https://doi.org/10.1353/ol.1999.0010 [Google Scholar]
  38. 2001Sourcebook on Tomini-Tolitoli Languages. General information and word lists. Canberra: Pacific Linguistics.
    [Google Scholar]
  39. 2005 The Austronesian languages of Asia and Madagascar: Typological overview. InAlexander Adelaar & Nikolaus P. Himmelmann (eds.), The Austronesian languages of Asia and Madagascar, 110–181. London: Routledge.
    [Google Scholar]
  40. 2010 Language endangerment scenarios: A case study from northern Central Sulawesi. InMargaret Florey (ed.), Endangered languages of Austronesia, 45–72. Oxford: Oxford University Press.
    [Google Scholar]
  41. Himmelmann, Nikolaus P., Meytal Sandler, Jan Strunk & Volker Unterladstetter
    2018 On the universality of intonational phrases – a crosslinguistic interrater study. Phonology35(2). 207–245. 10.1017/S0952675718000039
    https://doi.org/10.1017/S0952675718000039 [Google Scholar]
  42. Himmelmann, Nikolaus P. & Sonja Riesberg
    2013 Symmetrical voice and applicative alternations: Evidence from Totoli. Oceanic Linguistics52(2). 396–422. 10.1353/ol.2013.0021
    https://doi.org/10.1353/ol.2013.0021 [Google Scholar]
  43. Hopper, Paul J.
    1983 Ergative, passive, and active in Malay narrative. InFlora Klein-Andreu (ed.), Discourse perspectives on syntax, 67–88. New York: Academic Press.
    [Google Scholar]
  44. Hopper, Paul J. & Sarah Thompson
    1980 Transitivity in grammar and discourse. Language56(2). 251–299. 10.1353/lan.1980.0017
    https://doi.org/10.1353/lan.1980.0017 [Google Scholar]
  45. Hothorn, Torsten, Kurt Hornik & Achim Zeileis
    2006 Unbiased recursive partitioning: A conditional inference framework. Journal of Computational and Graphical Statistics15(3). 651–674. 10.1198/106186006X133933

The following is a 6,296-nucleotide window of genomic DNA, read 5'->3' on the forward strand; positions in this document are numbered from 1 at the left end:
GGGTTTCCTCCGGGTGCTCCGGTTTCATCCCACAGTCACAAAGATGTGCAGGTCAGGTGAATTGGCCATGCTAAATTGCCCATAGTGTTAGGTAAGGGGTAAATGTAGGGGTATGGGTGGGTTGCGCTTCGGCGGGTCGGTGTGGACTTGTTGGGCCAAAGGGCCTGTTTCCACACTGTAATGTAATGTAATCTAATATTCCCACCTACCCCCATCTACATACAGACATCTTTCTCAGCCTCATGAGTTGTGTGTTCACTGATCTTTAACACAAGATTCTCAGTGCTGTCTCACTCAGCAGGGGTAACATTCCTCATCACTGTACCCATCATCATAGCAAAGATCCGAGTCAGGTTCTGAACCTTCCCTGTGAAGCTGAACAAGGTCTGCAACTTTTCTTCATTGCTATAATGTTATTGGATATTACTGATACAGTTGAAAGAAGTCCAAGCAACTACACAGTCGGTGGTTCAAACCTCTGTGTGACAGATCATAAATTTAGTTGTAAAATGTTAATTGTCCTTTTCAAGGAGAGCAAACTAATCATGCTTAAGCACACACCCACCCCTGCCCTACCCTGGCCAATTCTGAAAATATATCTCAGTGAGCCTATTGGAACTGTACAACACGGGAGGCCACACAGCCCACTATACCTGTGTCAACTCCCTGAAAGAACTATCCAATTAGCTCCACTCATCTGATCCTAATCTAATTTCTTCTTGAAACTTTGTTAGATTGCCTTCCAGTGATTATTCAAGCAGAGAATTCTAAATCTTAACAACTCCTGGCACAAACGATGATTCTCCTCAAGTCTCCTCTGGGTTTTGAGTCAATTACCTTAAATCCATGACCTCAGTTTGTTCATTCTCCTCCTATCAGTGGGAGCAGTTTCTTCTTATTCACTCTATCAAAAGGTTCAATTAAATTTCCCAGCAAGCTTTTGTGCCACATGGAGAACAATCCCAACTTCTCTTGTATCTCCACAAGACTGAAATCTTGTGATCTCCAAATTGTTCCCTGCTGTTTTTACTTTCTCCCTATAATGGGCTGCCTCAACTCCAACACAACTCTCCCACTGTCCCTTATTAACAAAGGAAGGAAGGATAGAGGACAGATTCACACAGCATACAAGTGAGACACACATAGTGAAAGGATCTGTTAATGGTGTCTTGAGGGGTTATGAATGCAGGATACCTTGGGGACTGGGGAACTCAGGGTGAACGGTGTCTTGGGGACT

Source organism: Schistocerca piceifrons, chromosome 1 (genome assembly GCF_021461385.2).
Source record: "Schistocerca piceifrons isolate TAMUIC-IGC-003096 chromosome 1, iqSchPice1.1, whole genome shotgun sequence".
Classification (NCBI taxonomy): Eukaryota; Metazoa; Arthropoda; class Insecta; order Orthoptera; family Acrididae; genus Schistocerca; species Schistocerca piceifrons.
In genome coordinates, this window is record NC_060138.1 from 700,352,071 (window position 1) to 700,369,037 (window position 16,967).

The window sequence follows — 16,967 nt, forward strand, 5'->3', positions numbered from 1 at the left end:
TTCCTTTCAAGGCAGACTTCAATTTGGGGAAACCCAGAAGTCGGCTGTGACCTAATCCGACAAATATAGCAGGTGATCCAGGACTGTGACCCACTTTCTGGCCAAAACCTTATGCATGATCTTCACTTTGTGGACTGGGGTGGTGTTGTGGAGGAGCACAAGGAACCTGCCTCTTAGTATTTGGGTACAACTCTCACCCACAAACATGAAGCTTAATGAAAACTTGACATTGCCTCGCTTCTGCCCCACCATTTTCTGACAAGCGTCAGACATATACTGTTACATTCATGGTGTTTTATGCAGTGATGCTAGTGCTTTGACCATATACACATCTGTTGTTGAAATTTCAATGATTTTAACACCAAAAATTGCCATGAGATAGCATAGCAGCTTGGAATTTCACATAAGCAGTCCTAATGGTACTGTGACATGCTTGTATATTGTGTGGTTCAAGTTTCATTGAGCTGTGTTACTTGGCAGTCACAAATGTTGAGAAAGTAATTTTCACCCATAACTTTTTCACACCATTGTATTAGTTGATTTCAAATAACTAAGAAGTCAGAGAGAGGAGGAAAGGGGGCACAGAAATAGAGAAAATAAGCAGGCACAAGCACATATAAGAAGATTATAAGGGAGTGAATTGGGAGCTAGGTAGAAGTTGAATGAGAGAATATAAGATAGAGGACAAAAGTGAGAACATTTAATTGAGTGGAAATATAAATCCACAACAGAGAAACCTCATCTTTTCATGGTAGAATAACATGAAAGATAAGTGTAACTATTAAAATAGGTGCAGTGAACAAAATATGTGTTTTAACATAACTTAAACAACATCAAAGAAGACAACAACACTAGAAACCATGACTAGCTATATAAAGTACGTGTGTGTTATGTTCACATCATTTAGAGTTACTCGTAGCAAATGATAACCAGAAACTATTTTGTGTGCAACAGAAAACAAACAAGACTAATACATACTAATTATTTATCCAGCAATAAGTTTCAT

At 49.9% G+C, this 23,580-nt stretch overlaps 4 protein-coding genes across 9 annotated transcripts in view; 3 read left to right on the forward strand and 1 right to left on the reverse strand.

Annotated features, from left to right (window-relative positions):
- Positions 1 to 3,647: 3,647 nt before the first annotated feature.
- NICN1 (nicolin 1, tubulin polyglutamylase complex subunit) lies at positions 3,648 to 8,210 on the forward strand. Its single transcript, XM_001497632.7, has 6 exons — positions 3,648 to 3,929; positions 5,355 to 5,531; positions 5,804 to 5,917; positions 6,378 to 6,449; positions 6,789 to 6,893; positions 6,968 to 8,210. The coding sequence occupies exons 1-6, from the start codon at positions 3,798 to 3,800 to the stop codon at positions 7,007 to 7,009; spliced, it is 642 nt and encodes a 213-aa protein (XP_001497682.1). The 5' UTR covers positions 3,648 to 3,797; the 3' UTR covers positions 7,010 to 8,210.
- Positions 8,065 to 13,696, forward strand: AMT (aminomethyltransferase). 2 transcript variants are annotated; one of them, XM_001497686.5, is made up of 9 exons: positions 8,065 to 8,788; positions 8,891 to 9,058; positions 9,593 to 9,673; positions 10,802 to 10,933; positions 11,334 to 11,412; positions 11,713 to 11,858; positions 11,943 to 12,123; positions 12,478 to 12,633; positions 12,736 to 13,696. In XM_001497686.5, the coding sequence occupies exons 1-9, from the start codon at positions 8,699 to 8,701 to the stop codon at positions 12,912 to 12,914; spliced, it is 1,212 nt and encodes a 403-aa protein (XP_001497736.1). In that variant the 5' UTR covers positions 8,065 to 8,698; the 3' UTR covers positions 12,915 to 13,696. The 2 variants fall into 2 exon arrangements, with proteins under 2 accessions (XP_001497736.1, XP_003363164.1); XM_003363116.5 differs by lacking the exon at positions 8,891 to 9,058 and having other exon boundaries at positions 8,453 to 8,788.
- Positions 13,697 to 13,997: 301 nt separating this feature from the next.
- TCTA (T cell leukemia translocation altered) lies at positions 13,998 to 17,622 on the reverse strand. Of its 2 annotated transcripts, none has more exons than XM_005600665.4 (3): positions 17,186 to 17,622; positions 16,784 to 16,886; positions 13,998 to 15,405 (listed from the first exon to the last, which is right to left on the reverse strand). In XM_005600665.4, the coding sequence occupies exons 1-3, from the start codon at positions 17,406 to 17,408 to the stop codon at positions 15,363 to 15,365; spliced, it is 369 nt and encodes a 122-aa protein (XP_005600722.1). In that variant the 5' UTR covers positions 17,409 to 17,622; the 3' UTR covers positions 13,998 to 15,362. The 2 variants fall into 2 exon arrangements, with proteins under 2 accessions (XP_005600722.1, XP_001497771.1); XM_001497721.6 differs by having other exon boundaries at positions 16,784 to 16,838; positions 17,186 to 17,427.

https://doi.org/10.1198/106186006X133933 [Google Scholar]
  46. Jackendoff, Ray
    1990Semantic structures. Cambridge, MA: MIT Press.
    [Google Scholar]
  47. Kidd, Evan
    2012 Individual differences in syntactic priming in language acquisition. Applied Psycholinguistics33(2). 393–418. 10.1017/S0142716411000415
    https://doi.org/10.1017/S0142716411000415 [Google Scholar]
  48. Kroeger, Paul
    1993Phrase structure and grammatical relations in Tagalog. Stanford: Center for the Study of Language.
    [Google Scholar]
  49. Kroeger, Paul & Sonja Riesberg
    . forthcoming. Voice and transitivity. InAlexander Adelaar & Antoinette Schapper eds. The Oxford guide to the Malayo-Polynesian languages of South East Asia. Oxford: Oxford University Press.
    [Google Scholar]
  50. Latrouite, Anja
    2011 Voice and case in Tagalog: The coding of prominence and orientation. Düsseldorf: Heinrich-Heine-Universität Düsseldorf PhD dissertation.
  51. Lazard, Gilbert
    2002 Transitivity revisited as an example of a more strict approach in typological research. Folia Linguistica36. 141–190. 10.1515/flin.2002.36.3‑4.141
    https://doi.org/10.1515/flin.2002.36.3-4.141 [Google Scholar]